Microsoft Office 2013 versus Office Web Apps versus Office 365: The differences explained
Microsoft Office comes in a variety of editions and licenses. Here's how to make sense of them.
Office 365. Office Web Apps. Office 2013. Buying Microsoft Office has never been more confusing, thanks to Microsoft adding a new subscription program for home users in addition to the already available web-based Office and traditional desktop suite. Which one is right for you? Let's take a look.
Office 2013: First, there's Office 2013, which is the easiest to understand. It's the desktop software update to Office 2010. Office 2013 RT (a version just for Windows RT tablet users) is expected to start shipping this month, with fuller-edition, boxed versions for Windows 7 and Windows 8 users available later.
Office 2013 offers a number of enhancements over Office 2010, including touch-optimized controls, better graphics support, and integration with SkyDrive. One of the coolest features is you can start working on a document on one device and then continue where you left off on another, because Office saves your exact location in the doc. The single user, single PC version of Office 2013 Home & Student is priced at $119.99. If you bought Office 2010 after October 19 or buy it before April 30, 2013, you can get a free upgrade to Office 2013.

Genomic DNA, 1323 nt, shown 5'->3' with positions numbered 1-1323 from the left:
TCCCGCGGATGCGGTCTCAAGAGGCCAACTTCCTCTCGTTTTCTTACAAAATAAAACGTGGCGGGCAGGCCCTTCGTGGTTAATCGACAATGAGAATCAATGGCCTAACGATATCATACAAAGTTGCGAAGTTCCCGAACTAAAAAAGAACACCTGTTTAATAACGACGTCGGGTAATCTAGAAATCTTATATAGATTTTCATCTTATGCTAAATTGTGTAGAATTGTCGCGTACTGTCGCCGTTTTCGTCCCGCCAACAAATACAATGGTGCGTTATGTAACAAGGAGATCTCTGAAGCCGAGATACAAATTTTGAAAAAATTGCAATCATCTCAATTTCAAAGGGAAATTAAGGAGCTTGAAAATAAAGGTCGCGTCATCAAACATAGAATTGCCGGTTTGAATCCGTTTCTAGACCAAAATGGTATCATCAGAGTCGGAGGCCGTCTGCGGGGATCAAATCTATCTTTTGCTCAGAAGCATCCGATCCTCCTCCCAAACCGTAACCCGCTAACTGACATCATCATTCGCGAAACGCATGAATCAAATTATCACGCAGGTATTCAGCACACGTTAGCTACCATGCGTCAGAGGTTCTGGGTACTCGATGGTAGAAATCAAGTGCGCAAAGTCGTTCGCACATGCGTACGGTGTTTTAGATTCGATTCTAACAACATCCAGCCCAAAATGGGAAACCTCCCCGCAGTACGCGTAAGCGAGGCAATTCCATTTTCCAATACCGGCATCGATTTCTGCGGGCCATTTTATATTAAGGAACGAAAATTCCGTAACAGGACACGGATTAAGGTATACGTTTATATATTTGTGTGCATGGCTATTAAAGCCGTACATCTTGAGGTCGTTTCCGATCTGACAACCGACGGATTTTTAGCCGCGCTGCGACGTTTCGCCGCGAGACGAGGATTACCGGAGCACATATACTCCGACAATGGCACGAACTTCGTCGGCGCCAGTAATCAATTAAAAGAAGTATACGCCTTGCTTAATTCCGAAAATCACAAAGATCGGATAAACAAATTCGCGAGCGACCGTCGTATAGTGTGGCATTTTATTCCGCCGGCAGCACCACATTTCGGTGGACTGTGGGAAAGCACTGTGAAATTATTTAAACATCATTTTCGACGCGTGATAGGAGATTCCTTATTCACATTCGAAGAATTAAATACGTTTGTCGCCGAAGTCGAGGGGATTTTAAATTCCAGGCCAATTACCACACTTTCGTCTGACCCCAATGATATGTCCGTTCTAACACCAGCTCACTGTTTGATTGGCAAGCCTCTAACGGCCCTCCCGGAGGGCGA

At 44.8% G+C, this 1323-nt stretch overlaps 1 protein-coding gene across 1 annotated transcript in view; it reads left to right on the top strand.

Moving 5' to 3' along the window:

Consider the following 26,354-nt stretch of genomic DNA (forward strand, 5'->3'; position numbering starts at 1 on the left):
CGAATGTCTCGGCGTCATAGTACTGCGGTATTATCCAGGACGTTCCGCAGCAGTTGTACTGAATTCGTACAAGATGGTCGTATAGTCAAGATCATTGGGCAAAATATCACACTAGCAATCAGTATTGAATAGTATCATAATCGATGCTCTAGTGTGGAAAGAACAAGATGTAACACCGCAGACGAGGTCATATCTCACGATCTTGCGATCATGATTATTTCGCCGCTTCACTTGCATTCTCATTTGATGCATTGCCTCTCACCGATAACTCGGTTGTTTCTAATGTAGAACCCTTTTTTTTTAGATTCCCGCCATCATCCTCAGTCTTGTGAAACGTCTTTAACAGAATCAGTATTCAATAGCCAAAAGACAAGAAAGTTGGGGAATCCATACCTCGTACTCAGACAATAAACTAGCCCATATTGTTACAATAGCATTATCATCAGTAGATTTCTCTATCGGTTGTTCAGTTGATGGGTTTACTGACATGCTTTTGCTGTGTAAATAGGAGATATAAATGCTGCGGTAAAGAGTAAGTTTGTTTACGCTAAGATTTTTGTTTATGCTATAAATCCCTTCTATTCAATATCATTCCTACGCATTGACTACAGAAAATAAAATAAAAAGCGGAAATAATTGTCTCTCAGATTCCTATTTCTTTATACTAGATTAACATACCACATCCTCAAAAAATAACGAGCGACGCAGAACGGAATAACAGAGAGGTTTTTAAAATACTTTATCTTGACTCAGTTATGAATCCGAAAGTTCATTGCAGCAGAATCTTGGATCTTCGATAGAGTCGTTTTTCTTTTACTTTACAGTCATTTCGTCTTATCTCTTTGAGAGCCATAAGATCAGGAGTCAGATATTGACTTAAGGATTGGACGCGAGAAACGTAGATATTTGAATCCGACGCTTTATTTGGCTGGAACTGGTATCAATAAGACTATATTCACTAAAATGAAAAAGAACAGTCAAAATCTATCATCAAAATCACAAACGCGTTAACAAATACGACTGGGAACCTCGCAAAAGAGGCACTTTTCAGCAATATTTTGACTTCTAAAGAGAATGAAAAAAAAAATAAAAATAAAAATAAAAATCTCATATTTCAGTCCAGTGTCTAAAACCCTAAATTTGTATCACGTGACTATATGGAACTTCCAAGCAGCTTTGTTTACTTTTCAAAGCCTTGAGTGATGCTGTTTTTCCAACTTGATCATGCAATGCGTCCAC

Office 365: New for home users is Office 365, which is a subscription service to Office. Instead of paying for a boxed or downloaded copy of Office, you can "rent" it for $99.99 a year. Why on earth would you pay every year to use the software you can buy just once? For one thing, Office 365 Home Premium includes not just the four "core" programs offered in Office 2013 (Word, Excel, PowerPoint, and OneNote), it adds Publisher and Access. The equivalent Office 2013 suite with Publisher and Access--Office Professional--will cost $399.99. The Office 365 subscription also gives you 20GB of extra SkyDrive storage and 60 minutes of Skype calls, plus the license is good for five users across a mix of five PCs or Macs.
In other words, it might be a better value if you have more than a few devices you want to run Office on and need Access and/or Publisher.
Office Web Apps: And then there's Office Web Apps, Microsoft's free version of Office in the cloud that has been available since 2010. These web-based versions of Word, Excel, PowerPoint, and OneNote (plus Microsoft's new Outlook.com email service) are available through SkyDrive at http://skydrive.live.com. Office Web Apps have become increasingly capable, with features like commenting in Word, charting in Excel, transitions in PowerPoint, and ink recognition in OneNote.
Depending on your usage, Office Web Apps may be all you need. Since I can't find anywhere a comprehensive list comparing what's in Office 2013 or 365 versus Office Web Apps, the only way you can really tell if Office Web Apps has all the features you need is to try the service out.
If not, Office 365 is available as a preview, and you can also download a 60-day trial of Microsoft Office 2013 Professional Plus from Technet.